engineering internment: anthropologists and the War Relocation Authority


Journal Article

This paper reexamines a neglected chapter in the history of anthropology, the involvement of ethnographers in the internment of Japanese Americans during World War II. Anthropologists worked in the ten internment centers with the good intentions of improving camp conditions and defusing antiā€Japanese public opinion. But the present study argues that their writings had a series of largely unintended effects, including restriction of discourse about removal, legitimation of relocation, and promotion of racial stereotypes about the Japanese. 1986 American Anthropological Association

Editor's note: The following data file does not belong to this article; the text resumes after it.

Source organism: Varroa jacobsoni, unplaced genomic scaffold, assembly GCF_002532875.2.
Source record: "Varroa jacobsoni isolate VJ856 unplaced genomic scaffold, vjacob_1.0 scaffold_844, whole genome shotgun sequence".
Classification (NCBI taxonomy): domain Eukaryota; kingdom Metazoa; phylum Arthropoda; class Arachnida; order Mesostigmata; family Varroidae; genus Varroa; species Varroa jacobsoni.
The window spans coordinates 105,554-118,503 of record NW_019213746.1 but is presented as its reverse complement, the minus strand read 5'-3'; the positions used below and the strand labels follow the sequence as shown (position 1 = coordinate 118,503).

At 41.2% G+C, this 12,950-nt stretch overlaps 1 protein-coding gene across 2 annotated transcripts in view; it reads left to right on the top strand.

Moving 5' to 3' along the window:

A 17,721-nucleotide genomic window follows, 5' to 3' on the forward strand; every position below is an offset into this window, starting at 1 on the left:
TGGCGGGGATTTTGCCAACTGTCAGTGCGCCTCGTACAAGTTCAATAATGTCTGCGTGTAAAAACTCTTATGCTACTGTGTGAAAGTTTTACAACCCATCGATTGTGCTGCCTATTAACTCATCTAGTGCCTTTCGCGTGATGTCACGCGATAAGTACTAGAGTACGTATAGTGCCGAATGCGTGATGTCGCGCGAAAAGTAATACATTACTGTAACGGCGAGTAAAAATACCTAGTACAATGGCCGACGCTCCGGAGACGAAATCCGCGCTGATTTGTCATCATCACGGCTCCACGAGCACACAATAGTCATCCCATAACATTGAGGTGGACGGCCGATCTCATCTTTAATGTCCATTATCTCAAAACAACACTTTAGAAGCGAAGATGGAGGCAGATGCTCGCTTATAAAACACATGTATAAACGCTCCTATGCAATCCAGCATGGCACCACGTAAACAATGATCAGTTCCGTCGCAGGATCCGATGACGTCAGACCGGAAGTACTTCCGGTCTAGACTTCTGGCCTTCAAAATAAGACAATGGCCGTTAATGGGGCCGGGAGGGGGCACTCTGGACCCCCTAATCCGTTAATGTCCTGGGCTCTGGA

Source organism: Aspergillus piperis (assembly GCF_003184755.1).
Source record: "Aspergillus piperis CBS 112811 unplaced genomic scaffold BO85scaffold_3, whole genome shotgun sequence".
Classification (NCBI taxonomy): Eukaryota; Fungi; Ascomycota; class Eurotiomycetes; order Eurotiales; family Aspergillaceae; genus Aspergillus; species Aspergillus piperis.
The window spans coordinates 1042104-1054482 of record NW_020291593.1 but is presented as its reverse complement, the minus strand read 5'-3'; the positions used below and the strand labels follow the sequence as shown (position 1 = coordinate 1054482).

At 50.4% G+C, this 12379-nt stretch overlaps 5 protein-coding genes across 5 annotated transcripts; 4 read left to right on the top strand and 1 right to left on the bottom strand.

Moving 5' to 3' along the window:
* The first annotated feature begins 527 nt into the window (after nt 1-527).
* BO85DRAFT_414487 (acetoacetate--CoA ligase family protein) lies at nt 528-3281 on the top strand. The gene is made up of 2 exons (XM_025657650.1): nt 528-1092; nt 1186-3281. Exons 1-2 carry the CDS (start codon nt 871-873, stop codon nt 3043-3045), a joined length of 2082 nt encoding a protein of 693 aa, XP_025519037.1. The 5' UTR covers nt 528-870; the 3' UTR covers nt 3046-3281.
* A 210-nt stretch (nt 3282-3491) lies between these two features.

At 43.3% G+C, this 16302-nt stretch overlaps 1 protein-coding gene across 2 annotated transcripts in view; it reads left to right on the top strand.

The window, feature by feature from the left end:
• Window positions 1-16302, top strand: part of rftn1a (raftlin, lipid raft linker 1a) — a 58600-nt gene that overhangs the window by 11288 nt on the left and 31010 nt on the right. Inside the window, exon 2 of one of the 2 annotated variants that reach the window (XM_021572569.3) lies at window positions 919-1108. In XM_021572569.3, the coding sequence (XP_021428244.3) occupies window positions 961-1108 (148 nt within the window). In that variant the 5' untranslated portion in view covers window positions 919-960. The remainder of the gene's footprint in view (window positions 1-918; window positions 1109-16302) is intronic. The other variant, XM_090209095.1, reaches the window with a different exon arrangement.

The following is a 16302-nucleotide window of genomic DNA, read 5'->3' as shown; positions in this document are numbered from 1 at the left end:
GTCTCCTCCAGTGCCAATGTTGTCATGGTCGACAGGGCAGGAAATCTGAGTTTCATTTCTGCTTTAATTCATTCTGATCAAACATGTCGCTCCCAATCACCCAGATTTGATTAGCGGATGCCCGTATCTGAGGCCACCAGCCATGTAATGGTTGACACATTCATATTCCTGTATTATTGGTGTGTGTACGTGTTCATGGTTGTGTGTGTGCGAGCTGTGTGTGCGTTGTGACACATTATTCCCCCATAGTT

Full Text

Cited Authors

  • STARN, O

Published Date

  • January 1, 1986

Published In

Volume / Issue

  • 13 / 4

Start / End Page

  • 700 - 720

Electronic International Standard Serial Number (EISSN)

  • 1548-1425

International Standard Serial Number (ISSN)

  • 0094-0496

Digital Object Identifier (DOI)

  • 10.1525/ae.1986.13.4.02a00070

Citation Source

  • Scopus